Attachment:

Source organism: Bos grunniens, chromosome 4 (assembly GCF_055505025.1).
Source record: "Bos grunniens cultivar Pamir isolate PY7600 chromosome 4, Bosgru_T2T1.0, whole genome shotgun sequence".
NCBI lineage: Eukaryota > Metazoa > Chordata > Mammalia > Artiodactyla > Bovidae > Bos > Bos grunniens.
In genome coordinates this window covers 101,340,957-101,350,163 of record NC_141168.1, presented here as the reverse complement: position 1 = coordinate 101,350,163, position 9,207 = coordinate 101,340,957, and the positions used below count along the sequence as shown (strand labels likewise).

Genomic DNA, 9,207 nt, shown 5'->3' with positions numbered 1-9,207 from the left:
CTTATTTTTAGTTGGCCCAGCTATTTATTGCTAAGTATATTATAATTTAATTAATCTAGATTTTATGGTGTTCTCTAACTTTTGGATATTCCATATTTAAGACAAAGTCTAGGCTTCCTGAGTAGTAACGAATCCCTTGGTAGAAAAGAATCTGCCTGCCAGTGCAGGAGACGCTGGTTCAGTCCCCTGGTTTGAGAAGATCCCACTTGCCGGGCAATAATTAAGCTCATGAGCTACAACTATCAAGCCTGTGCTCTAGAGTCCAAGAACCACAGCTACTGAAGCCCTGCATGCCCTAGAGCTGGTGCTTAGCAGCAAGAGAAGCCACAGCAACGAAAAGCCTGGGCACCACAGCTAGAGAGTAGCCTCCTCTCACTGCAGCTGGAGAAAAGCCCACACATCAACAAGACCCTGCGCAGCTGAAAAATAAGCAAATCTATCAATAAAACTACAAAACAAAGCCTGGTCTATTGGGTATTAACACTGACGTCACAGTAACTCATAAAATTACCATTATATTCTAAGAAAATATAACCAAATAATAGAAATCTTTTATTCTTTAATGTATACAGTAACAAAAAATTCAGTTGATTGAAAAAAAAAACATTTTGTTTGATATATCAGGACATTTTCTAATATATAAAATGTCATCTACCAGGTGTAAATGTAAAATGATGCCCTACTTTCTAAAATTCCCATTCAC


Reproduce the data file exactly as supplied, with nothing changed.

Source organism: Bos grunniens, chromosome 4 (assembly GCF_055505025.1).
Source record: "Bos grunniens cultivar Pamir isolate PY7600 chromosome 4, Bosgru_T2T1.0, whole genome shotgun sequence".
NCBI lineage: Eukaryota > Metazoa > Chordata > Mammalia > Artiodactyla > Bovidae > Bos > Bos grunniens.
In genome coordinates this window covers 101,340,957-101,350,163 of record NC_141168.1, presented here as the reverse complement: position 1 = coordinate 101,350,163, position 9,207 = coordinate 101,340,957, and the positions used below count along the sequence as shown (strand labels likewise).

Genomic DNA, 9,207 nt, shown 5'->3' with positions numbered 1-9,207 from the left:
CTTATTTTTAGTTGGCCCAGCTATTTATTGCTAAGTATATTATAATTTAATTAATCTAGATTTTATGGTGTTCTCTAACTTTTGGATATTCCATATTTAAGACAAAGTCTAGGCTTCCTGAGTAGTAACGAATCCCTTGGTAGAAAAGAATCTGCCTGCCAGTGCAGGAGACGCTGGTTCAGTCCCCTGGTTTGAGAAGATCCCACTTGCCGGGCAATAATTAAGCTCATGAGCTACAACTATCAAGCCTGTGCTCTAGAGTCCAAGAACCACAGCTACTGAAGCCCTGCATGCCCTAGAGCTGGTGCTTAGCAGCAAGAGAAGCCACAGCAACGAAAAGCCTGGGCACCACAGCTAGAGAGTAGCCTCCTCTCACTGCAGCTGGAGAAAAGCCCACACATCAACAAGACCCTGCGCAGCTGAAAAATAAGCAAATCTATCAATAAAACTACAAAACAAAGCCTGGTCTATTGGGTATTAACACTGACGTCACAGTAACTCATAAAATTACCATTATATTCTAAGAAAATATAACCAAATAATAGAAATCTTTTATTCTTTAATGTATACAGTAACAAAAAATTCAGTTGATTGAAAAAAAAAACATTTTGTTTGATATATCAGGACATTTTCTAATATATAAAATGTCATCTACCAGGTGTAAATGTAAAATGATGCCCTACTTTCTAAAATTCCCATTCAC